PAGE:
That Pile of Unread Books Is Called Tsundoku






Books I wept over, books that changed me, books that explained a tiny chunk of the world so clearly I never forgot—they stand proud on my shelves, in need of dusting but still beloved. Interspersed among them, though, are all the others. Books that were on a grad school reading list—but I never cracked them. Books friends gave me because I just had to read them (I skimmed). Books that just somehow seemed important. Or timeless because they were old and still existed, their pages softened by strangers’ fingers, their titles stamped in faded gold on their leather covers.

When I was young, and idealistic, and sharply judgmental, I fell in instant love with a guy because he had such great books on his apartment bookshelves. Then he told me he had not read—well, any of them. He just figured you had to have books in a bookcase, so he bought these (probably for a quarter apiece at Goodwill, from the look on his face). I banished him from my heart—and then proceeded to acquire my own shelves of the unread. The only difference was that I paid more—and hoped harder.

Now, I cannot decide which of us to forgive.

Overdue library books niggle our conscience, but our own unread books trouble the soul. I scan the rows and sigh, already sure my good intentions will count for nothing, and in the whirl of everyday busyness, those books will not feel fresh air against their covers for quite some time. How did I let myself accumulate so many tomes that would reproach me? Silent, they are eloquent. I ignore them and reach for Richard Osman’s latest amusing murder mystery, or that great book club pick about a wise octopus. Oscar Wilde’s biography will have to keep, and so will Walt Whitman’s, and Absalom, Absalom!, and Middlemarch.

They will keep, though. That is the joy of unread books. Their operating system might blur a little, but it does not require updates. The Japanese have a word, tsundoku, for the tendency to buy books and let them pile up unread. Tsundoku has caught the attention of the literate internet lately, because it is not a harsh or punitive; its sense is more like “bookworm,” a fond acknowledgement that for some of us, inked and bound paper is both an obsession and a comfort.

The essayist Nassim Nicholas Taleb points out that as we grow older and more curious, we accumulate an “antilibrary” of unread books that are far more valuable than the books we have already read. Having an antilibrary keeps us humble and curious, he says. It “challenges our self-estimation by providing a constant, niggling reminder of all we don’t know.”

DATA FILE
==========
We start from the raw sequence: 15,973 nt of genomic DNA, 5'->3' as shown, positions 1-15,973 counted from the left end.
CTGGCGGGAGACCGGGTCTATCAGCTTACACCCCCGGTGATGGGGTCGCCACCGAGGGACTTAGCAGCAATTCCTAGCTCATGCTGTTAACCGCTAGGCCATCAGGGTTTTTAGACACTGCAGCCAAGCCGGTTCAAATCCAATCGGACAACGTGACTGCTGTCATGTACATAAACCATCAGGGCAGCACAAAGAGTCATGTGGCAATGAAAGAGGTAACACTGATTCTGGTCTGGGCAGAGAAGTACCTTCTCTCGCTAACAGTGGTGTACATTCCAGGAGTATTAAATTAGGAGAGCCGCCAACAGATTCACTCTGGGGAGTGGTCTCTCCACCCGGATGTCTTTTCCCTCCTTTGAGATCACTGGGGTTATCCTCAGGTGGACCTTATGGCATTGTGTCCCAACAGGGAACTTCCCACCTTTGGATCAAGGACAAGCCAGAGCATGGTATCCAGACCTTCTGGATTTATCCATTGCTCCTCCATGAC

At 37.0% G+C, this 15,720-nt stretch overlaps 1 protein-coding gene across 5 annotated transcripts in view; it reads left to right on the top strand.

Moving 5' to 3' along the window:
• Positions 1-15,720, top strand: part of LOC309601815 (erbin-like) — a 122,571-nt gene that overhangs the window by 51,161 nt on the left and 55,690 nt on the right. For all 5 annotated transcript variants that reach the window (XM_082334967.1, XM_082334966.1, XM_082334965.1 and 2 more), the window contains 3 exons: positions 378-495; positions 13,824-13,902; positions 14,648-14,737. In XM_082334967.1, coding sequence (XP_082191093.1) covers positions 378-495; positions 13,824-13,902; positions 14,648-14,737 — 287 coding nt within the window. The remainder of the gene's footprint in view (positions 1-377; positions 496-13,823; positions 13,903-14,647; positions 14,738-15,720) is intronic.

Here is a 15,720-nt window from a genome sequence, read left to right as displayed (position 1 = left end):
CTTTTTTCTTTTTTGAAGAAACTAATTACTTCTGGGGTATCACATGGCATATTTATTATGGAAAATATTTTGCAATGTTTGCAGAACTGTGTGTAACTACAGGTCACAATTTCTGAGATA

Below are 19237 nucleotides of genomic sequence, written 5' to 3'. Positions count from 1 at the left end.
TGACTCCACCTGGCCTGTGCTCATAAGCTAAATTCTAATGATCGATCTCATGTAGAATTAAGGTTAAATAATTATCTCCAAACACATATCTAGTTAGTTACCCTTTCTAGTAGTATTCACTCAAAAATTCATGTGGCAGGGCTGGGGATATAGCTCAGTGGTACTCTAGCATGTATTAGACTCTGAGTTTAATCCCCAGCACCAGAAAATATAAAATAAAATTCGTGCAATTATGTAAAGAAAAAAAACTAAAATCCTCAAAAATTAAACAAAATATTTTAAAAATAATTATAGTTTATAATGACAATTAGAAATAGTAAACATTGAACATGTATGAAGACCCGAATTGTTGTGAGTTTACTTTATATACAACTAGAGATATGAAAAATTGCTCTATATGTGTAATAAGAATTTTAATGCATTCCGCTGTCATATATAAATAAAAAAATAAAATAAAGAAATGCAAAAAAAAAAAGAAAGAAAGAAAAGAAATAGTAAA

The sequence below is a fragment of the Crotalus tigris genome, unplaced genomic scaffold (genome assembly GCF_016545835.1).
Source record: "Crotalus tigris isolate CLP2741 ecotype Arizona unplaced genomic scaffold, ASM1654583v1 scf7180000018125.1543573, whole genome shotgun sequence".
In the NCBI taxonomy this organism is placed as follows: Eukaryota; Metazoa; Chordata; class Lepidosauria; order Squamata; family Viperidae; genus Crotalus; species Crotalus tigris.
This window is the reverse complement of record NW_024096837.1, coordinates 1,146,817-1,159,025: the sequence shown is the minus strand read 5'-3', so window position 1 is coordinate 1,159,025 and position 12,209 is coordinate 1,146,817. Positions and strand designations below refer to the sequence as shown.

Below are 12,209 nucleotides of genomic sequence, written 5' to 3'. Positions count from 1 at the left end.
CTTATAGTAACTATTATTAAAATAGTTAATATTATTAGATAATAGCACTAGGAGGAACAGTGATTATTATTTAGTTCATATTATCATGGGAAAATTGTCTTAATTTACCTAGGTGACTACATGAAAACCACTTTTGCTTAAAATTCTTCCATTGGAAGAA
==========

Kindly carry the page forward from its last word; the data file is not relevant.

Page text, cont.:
Now that I feel better about The Great Unread, I find myself sliding one out when I have a free minute. I page through, and it feels like a hand reaches out, clutches my shirt, pulls me in closer. I remember why I bought the book in the first place, why I knew we would connect. Were it alive, I would whisper, “You were always wanted.” Because the story of the Yiddish Book Center haunts me.

Back in 1980, Aaron Lansky, a lanky young man of twenty-three, was studying Yiddish literature at McGill University, and the books were out of print. So with every assignment, the grad students raced each other to get the one copy at the Jewish library. Lansky started putting up little notes around Montreal asking for Yiddish books—and he was deluged. Those books told the stories woven over one thousand years of Jewish life in Europe, yet nobody wanted them anymore. Grandparents told him, often with tears in their eyes, that their kids did not want their groaning shelves of books, and their grandkids, who only knew a few colorful insults in Yiddish, definitely did not want them.

Lansky enlisted zamlers, volunteer book collectors, around the world. Their goal? To save the remaining Yiddish books, the ones that had not yet been set out by the trash, before it was too late. A Bridge of Books, a documentary about the rescue operation, so moved me that when we visited friends in Massachusetts, we made a special trip to Amherst to see the Center Lansky established there. After recovering more than one million books, he and his staff created the Steven Spielberg Digital Yiddish Library online, free of charge. In 2014, the Yiddish Book Center was awarded a National Medal for Museums and Libraries at a White House ceremony.

Those books are being read now.

And so will mine be, someday. Before, I walked past them hoping for osmosis. Now, I see them as a promise. Because of those shelves, retirement does not scare me. Power blackouts do not scare me. Not even lockdowns scare me. Only fire scares me. And blindness.

Marie Kondo, take note: you can love a book without having read it.


Read more by Jeannette Cooperman here.